Green Wheels: Connecticut Keeps Losing Time and Money to Traffic Delays

FAIRFIELD — Business put me on I-95 on Sunday, a day when I used to count on clear sailing. And I was in luck — southbound. The road was clear, but for about 20 miles I watched northbound traffic backed up bumper to bumper, measuring progress in inches.

I was looking at those poor saps on the other side of the road, but I also knew I'd be in those lanes on the way home. I was imagining a two-hour return trip, missed dinner, wasted gas, lost work and family time, the whole aggravating ball of wax.

As it happened, the traffic had dissipated by the time I headed home, and it remained mysterious because I couldn't see any reason for the back-up in the first place.

The point is that we don't have a "rush hour" anymore — we have assured destruction in the mornings and late afternoons, and utter unpredictability at all other times. Don't assume just because it's 2 a.m. you'll have an easy cruise.

It's not just me who thinks that traffic is getting worse—the professionals confirm it. According to the Connecticut Post, the Washington-based traffic services provider INRIX ranked Bridgeport's traffic as the sixth worst in the U.S. last year. Tie-ups took an average 39 hours out of commuters' lives in 2012.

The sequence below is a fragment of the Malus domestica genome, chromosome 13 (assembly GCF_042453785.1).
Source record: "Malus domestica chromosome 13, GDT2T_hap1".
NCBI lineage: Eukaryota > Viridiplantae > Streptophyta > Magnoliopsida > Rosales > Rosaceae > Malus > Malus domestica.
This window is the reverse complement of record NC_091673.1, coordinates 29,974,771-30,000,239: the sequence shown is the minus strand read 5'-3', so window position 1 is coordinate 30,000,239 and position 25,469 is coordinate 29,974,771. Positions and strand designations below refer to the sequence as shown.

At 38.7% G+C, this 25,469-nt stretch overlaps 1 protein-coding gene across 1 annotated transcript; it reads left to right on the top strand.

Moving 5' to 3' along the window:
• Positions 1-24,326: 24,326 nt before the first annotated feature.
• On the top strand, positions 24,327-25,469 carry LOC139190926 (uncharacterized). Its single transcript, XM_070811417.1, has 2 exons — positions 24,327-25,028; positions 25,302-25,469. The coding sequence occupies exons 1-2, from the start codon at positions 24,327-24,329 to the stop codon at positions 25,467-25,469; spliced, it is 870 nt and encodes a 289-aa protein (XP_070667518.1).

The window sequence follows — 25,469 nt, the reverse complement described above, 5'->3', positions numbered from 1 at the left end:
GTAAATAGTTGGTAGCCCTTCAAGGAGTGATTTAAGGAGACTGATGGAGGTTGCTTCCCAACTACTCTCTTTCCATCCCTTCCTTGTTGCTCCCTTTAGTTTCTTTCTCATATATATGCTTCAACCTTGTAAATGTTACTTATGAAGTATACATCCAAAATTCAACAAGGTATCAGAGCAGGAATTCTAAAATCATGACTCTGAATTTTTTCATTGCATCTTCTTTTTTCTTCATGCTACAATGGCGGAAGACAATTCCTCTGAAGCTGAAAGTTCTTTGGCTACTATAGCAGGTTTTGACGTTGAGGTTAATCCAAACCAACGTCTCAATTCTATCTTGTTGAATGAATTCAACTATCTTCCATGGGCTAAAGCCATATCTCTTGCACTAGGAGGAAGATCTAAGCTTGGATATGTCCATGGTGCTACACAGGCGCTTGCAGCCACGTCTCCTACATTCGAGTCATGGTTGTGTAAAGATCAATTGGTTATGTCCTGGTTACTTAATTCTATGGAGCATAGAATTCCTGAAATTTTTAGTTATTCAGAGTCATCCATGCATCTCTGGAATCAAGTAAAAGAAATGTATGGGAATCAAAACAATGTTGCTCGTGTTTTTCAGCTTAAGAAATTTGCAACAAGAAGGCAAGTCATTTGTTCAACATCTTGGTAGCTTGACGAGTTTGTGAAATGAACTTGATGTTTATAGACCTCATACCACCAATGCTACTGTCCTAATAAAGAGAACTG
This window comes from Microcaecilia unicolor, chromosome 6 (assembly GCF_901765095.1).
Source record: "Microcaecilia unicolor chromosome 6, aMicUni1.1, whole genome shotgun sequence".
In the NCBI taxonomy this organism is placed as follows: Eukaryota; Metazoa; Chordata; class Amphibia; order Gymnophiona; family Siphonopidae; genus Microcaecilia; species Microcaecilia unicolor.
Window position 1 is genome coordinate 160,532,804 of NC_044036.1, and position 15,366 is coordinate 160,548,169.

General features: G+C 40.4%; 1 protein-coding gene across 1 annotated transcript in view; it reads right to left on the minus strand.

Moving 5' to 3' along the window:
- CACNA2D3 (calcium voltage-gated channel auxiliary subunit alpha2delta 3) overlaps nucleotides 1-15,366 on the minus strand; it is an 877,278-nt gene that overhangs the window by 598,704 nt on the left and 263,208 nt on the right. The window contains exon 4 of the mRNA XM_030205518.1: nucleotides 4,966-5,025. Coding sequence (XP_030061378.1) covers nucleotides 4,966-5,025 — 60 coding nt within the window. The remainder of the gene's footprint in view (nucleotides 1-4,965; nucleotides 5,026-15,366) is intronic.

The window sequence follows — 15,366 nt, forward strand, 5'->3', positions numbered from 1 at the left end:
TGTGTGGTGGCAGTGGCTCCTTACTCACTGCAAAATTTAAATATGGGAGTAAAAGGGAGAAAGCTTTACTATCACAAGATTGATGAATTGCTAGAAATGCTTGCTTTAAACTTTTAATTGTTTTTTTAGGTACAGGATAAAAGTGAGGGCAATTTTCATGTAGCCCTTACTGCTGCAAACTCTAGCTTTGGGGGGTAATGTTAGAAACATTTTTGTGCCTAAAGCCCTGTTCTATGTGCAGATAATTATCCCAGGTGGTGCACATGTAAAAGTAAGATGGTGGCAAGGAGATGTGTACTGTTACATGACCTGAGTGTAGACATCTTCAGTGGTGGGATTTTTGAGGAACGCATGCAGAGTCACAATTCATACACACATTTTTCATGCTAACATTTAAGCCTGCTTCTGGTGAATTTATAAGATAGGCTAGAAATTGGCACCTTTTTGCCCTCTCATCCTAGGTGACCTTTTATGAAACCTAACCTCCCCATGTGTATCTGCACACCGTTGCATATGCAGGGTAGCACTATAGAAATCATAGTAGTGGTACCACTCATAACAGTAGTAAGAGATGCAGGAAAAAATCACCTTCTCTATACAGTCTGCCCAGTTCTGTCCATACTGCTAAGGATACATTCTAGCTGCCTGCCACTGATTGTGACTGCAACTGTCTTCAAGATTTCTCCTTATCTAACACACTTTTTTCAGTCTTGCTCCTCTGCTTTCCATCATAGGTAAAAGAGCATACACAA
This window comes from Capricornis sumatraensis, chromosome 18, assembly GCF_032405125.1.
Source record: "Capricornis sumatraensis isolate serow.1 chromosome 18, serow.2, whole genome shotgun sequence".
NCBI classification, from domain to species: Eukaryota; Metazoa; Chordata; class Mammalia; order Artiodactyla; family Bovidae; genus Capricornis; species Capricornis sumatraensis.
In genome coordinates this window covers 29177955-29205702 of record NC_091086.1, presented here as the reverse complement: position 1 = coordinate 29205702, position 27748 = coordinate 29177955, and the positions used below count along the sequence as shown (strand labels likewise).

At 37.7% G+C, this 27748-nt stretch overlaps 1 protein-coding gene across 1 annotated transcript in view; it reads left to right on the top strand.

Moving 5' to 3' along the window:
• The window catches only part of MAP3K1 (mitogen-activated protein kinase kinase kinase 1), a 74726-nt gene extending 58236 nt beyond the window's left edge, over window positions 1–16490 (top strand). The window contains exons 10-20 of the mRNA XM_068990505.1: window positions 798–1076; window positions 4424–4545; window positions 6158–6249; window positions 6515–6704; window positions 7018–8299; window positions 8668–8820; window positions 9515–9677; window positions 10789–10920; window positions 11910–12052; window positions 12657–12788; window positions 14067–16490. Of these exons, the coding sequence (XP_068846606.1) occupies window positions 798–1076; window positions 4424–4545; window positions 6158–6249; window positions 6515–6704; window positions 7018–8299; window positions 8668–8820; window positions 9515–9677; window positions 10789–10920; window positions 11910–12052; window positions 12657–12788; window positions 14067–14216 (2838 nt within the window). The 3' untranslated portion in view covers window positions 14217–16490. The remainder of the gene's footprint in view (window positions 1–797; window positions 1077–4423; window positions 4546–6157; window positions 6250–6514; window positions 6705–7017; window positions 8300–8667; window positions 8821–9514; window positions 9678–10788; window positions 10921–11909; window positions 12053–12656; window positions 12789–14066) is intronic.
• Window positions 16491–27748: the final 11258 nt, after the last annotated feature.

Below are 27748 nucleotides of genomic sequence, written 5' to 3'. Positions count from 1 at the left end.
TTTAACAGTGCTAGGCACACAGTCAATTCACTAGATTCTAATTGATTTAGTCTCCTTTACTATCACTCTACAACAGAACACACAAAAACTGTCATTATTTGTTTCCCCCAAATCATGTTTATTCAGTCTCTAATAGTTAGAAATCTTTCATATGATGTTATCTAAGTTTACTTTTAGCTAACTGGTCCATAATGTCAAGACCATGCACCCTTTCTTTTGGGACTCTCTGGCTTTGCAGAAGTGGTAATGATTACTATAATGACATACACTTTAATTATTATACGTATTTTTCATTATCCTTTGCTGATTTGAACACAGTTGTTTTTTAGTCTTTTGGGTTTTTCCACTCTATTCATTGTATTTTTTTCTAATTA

Does your daily travel take you through the Park City? Well, you added 16 percent to your travel time in the first quarter of 2013 (compared to the same period last year).

I know other parts of the state feel the pain, but the Bridgeport-Stamford corridor really is the worst. It accounts for nearly half of the state's traffic delays, and even made the Daily Beast's "America's 50 Worst Commutes" list in 2011 (seventh place). In Bridgeport, Hartford and New Haven, tie-ups result in 48 million hours of delay annually, and $971 million in lost productivity, reports the 2011 Urban Mobility Report.

There's more. The Merritt/Wilbur Cross is a nightmare. It was America's 120th most congested corridor in 2012. Believe it or not, I-95 is a bit better — a Thursday morning 10.8-mile odyssey between Fairfield and Darien (close to my own commute for years) has only a 15-minute delay (making it the 154th worst commute in the country). But I can say without fear of contradiction that it's often much worse than that, even away from rush hours.

There is no quick fix. Even widening the roads wouldn't work. The only possible solution is to get people out of their cars, which will only happen with viable public transportation solutions. And the alternatives have to be affordable — driving is still, despite the problems, massively more convenient and cheaper for most Connecticut residents than taking the train or bus.


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